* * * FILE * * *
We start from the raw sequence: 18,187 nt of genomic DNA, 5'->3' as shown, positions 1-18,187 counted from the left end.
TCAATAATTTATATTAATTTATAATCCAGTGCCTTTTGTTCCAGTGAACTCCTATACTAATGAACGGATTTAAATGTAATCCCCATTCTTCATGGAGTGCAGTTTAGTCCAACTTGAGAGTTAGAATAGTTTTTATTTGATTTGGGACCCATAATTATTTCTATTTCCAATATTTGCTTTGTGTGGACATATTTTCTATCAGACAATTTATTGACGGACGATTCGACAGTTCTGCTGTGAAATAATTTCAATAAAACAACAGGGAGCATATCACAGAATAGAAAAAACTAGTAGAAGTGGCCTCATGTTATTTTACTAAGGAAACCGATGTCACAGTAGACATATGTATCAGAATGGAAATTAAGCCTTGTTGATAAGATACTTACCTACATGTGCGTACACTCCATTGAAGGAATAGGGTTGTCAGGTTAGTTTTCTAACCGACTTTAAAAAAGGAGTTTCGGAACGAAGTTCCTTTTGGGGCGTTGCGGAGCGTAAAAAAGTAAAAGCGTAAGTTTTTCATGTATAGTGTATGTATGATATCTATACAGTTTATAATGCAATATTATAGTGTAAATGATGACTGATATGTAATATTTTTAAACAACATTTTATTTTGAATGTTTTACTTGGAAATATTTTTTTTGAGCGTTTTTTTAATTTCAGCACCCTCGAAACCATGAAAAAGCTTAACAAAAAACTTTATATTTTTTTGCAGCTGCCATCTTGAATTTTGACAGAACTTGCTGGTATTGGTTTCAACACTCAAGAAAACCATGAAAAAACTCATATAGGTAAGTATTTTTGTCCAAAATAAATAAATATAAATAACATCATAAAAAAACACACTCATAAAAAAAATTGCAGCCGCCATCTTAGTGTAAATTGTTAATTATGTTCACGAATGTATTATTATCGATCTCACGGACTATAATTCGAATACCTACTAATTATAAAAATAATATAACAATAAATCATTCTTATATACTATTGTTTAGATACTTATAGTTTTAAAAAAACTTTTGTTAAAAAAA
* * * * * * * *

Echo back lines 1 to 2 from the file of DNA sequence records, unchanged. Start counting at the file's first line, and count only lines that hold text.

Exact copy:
We start from the raw sequence: 18,187 nt of genomic DNA, 5'->3' as shown, positions 1-18,187 counted from the left end.
TCAATAATTTATATTAATTTATAATCCAGTGCCTTTTGTTCCAGTGAACTCCTATACTAATGAACGGATTTAAATGTAATCCCCATTCTTCATGGAGTGCAGTTTAGTCCAACTTGAGAGTTAGAATAGTTTTTATTTGATTTGGGACCCATAATTATTTCTATTTCCAATATTTGCTTTGTGTGGACATATTTTCTATCAGACAATTTATTGACGGACGATTCGACAGTTCTGCTGTGAAATAATTTCAATAAAACAACAGGGAGCATATCACAGAATAGAAAAAACTAGTAGAAGTGGCCTCATGTTATTTTACTAAGGAAACCGATGTCACAGTAGACATATGTATCAGAATGGAAATTAAGCCTTGTTGATAAGATACTTACCTACATGTGCGTACACTCCATTGAAGGAATAGGGTTGTCAGGTTAGTTTTCTAACCGACTTTAAAAAAGGAGTTTCGGAACGAAGTTCCTTTTGGGGCGTTGCGGAGCGTAAAAAAGTAAAAGCGTAAGTTTTTCATGTATAGTGTATGTATGATATCTATACAGTTTATAATGCAATATTATAGTGTAAATGATGACTGATATGTAATATTTTTAAACAACATTTTATTTTGAATGTTTTACTTGGAAATATTTTTTTTGAGCGTTTTTTTAATTTCAGCACCCTCGAAACCATGAAAAAGCTTAACAAAAAACTTTATATTTTTTTGCAGCTGCCATCTTGAATTTTGACAGAACTTGCTGGTATTGGTTTCAACACTCAAGAAAACCATGAAAAAACTCATATAGGTAAGTATTTTTGTCCAAAATAAATAAATATAAATAACATCATAAAAAAACACACTCATAAAAAAAATTGCAGCCGCCATCTTAGTGTAAATTGTTAATTATGTTCACGAATGTATTATTATCGATCTCACGGACTATAATTCGAATACCTACTAATTATAAAAATAATATAACAATAAATCATTCTTATATACTATTGTTTAGATACTTATAGTTTTAAAAAAACTTTTGTTAAAAAAA